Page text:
written by: Kelly Marquize
• edited by: Diana Cooper
• updated: 1/19/2011
The list of OCD obsessions and compulsions is quite extensive. This article offers the most common obsessions and compulsions as well as some insight into how they work together.
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Obsessive-compulsive disorder (OCD) is a type of anxiety disorder where the individual is compelled to carry out certain ritualistic behaviors in order to relieve their anxiety (WebMD, 2011). Failure to carry them out may cause extreme distress. There are literally hundreds of OCD obsessions/compulsions that vary among individuals.
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List of OCD Obsessions and Compulsion
OCD Obsessions: Unreasonable thoughts and fears invade a person’s thinking process. These thoughts are typically unwanted and cause the individual distress (Understanding Obsessive Compulsive Disorder, 2003).
Contamination: constantly worrying about germs, dirt, bodily fluids, or anything else that may result in contamination.
Sexual: having unwanted thoughts that are sexual in nature and extremely disturbing (i.e. rape, incest). A person may also obsess over their sexuality and fear that they may be or become a homosexual.
Hoarding: worrying about waste or throwing things away. The hoarder often feels that they may need these things one day, therefore they must keep it.
Perfectionism: wanting to have everything meet a certain standard of order or symmetry until a level of perfection is attained.
Religion: worrying about offending God, saying “bad" things, committing a sin and being punished for it, having evil thoughts, or dwelling on religious ideologies.
OCD Compulsions: Repetitive behaviors that the individual feels compelled to perform. Compulsions are the acting out of obsessions.
Cleaning/Washing: the need to wash one’s hands or other body part due to the fear of being contaminated. Excessive cleansing can cause injury such as cracked skin and bleeding. Other cleaning/washing compulsions include: cleaning the kitchen even when it has already been cleaned, vacuuming unnecessarily, excessive dusting, etc.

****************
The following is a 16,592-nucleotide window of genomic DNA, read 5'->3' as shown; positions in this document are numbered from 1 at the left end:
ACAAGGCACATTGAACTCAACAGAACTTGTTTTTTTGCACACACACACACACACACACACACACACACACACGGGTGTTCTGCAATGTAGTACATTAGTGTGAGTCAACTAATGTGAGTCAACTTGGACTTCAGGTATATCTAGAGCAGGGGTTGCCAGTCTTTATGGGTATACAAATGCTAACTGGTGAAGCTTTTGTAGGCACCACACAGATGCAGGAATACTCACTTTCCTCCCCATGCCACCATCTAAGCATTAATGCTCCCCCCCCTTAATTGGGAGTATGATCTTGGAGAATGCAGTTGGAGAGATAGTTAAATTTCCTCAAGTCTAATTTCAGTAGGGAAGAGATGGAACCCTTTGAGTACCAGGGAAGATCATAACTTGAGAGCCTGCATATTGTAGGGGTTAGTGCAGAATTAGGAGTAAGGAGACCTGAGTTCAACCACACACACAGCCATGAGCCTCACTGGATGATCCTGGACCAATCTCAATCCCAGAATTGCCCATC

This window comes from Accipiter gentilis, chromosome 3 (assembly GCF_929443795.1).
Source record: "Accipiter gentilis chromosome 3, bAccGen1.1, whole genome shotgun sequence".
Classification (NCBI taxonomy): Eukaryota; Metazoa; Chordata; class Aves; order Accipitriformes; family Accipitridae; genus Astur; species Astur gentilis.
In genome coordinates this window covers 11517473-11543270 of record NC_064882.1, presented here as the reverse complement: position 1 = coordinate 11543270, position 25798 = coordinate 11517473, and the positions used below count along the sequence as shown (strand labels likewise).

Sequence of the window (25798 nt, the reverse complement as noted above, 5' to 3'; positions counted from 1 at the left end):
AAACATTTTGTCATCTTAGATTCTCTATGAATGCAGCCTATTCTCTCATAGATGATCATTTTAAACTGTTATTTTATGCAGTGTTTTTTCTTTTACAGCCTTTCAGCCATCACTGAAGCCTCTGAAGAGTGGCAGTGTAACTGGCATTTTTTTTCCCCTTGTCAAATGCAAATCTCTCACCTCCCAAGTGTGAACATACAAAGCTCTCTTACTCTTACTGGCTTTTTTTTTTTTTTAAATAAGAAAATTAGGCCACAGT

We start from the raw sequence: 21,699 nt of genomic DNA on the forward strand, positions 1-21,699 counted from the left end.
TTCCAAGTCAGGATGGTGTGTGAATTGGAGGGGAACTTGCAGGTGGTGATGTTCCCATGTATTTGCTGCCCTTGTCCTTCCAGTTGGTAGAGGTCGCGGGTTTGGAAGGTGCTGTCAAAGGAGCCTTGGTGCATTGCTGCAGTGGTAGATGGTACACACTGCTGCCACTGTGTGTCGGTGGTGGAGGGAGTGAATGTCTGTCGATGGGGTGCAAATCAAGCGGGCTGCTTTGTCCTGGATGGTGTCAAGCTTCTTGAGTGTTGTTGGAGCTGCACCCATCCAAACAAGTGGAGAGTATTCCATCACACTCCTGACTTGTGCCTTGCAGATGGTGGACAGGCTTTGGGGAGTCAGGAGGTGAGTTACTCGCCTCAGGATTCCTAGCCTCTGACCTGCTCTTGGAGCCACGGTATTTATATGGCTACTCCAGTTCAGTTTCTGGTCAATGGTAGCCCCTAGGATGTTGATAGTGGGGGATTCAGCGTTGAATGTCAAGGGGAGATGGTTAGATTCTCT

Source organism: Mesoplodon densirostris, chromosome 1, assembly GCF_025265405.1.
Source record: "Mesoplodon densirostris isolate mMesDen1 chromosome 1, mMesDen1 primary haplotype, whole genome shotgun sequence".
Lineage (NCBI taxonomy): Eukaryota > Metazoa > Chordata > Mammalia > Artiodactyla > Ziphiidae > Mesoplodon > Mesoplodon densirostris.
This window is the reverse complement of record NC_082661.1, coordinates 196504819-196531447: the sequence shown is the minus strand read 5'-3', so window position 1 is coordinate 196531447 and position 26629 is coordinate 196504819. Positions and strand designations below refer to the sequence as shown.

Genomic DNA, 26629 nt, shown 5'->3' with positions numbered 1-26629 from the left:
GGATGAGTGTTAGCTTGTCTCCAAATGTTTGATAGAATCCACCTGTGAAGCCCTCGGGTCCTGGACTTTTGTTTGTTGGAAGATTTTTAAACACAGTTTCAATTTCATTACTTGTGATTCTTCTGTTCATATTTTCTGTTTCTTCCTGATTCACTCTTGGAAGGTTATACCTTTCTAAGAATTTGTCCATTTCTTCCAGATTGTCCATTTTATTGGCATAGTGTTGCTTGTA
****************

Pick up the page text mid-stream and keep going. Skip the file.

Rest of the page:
Sorting/Organizing: the need to have everything “just so" or in a particular way in an attempt to make things orderly and perfect. Some examples of this would be arranging the cans in one’s pantry so that all the labels are facing the same direction, the books on a shelf arranged in a certain way (i.e. big to small, by thickness).
Saving/Hoarding: the need to collect and retain material possessions to the point where it consumes a person’s life and home. In some cases, trash will be examined to ensure that nothing of “value" will be discarded. Most objects that are collected have no real value and are useless. Animals can also be hoarded and pose a serious threat to the health of the animals and the hoarder.
Checking/Counting: the need to check door locks, appliances, light switches, doing a task a certain number of times.
Repetitive Prayer: the need to recite prayers in an attempt to dispel “bad" thoughts.
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Making Sense Of OCD
In order to understand OCD, we must first understand how obsessions and compulsions work together. It may be helpful to think of the obsessions as being an automobile and the compulsions being the gasoline. Without gasoline, the car will just sit in the driveway—going nowhere. But when the automobile is fueled, then it can go to its destination. In OCD, the destination is completing a task in an attempt to relieve anxiety.
The list of OCD obsessions and compulsions given above give an example of how some OCD obsessions/compulsions go hand in hand. Just like the automobile, the obsessions remain dormant unless the compulsion to act on the obsession takes place. There is a problem, however, with this analogy; an automobile will not mind just sitting there but a person with an obsession will be tormented unless they are able to act on their impulses.